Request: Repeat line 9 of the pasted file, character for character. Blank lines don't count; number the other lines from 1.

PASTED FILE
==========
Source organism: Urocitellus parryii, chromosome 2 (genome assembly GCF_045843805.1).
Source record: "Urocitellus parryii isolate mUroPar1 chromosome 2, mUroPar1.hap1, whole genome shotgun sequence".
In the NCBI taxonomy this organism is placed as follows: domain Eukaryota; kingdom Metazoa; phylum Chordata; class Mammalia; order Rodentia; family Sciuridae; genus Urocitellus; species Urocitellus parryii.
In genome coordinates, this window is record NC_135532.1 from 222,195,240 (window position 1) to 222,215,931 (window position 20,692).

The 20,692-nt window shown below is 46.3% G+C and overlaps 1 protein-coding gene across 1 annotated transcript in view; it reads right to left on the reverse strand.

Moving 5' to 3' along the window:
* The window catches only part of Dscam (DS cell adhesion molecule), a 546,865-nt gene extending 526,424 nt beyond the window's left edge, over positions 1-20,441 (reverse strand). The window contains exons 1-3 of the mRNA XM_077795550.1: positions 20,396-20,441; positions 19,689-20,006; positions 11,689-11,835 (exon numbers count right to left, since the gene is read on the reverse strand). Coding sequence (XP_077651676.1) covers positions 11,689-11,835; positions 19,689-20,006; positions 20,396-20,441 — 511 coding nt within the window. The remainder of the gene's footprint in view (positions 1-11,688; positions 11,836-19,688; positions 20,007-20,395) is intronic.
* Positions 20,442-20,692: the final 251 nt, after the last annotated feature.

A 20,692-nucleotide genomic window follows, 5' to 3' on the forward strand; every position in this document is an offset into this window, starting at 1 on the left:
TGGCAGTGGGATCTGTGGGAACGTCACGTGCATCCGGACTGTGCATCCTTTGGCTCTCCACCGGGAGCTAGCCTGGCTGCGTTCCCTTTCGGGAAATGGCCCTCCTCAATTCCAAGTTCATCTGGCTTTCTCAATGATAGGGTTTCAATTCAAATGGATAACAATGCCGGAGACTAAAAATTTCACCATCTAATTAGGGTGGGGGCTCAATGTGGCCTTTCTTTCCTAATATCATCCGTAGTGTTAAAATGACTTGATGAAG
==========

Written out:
A 20,692-nucleotide genomic window follows, 5' to 3' on the forward strand; every position in this document is an offset into this window, starting at 1 on the left: